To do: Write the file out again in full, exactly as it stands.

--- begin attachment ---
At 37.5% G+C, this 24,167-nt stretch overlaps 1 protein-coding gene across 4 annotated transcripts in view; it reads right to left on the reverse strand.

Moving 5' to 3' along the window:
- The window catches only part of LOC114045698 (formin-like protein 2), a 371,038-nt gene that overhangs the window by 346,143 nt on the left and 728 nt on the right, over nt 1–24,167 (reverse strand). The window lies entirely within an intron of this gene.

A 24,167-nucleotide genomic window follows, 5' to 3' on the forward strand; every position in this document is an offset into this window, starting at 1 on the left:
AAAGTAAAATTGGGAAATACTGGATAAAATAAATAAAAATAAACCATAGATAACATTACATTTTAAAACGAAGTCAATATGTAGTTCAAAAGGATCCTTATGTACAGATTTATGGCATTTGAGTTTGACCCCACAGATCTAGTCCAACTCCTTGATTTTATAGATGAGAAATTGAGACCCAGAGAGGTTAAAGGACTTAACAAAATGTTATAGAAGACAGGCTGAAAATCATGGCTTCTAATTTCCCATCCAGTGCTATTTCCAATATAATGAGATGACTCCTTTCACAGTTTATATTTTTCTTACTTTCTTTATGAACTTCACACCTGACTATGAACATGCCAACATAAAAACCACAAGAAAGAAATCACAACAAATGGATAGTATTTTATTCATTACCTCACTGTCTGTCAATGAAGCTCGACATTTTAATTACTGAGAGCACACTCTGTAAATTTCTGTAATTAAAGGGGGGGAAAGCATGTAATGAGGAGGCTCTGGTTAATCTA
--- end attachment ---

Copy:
At 37.5% G+C, this 24,167-nt stretch overlaps 1 protein-coding gene across 4 annotated transcripts in view; it reads right to left on the reverse strand.

Moving 5' to 3' along the window:
- The window catches only part of LOC114045698 (formin-like protein 2), a 371,038-nt gene that overhangs the window by 346,143 nt on the left and 728 nt on the right, over nt 1–24,167 (reverse strand). The window lies entirely within an intron of this gene.

A 24,167-nucleotide genomic window follows, 5' to 3' on the forward strand; every position in this document is an offset into this window, starting at 1 on the left:
AAAGTAAAATTGGGAAATACTGGATAAAATAAATAAAAATAAACCATAGATAACATTACATTTTAAAACGAAGTCAATATGTAGTTCAAAAGGATCCTTATGTACAGATTTATGGCATTTGAGTTTGACCCCACAGATCTAGTCCAACTCCTTGATTTTATAGATGAGAAATTGAGACCCAGAGAGGTTAAAGGACTTAACAAAATGTTATAGAAGACAGGCTGAAAATCATGGCTTCTAATTTCCCATCCAGTGCTATTTCCAATATAATGAGATGACTCCTTTCACAGTTTATATTTTTCTTACTTTCTTTATGAACTTCACACCTGACTATGAACATGCCAACATAAAAACCACAAGAAAGAAATCACAACAAATGGATAGTATTTTATTCATTACCTCACTGTCTGTCAATGAAGCTCGACATTTTAATTACTGAGAGCACACTCTGTAAATTTCTGTAATTAAAGGGGGGGAAAGCATGTAATGAGGAGGCTCTGGTTAATCTA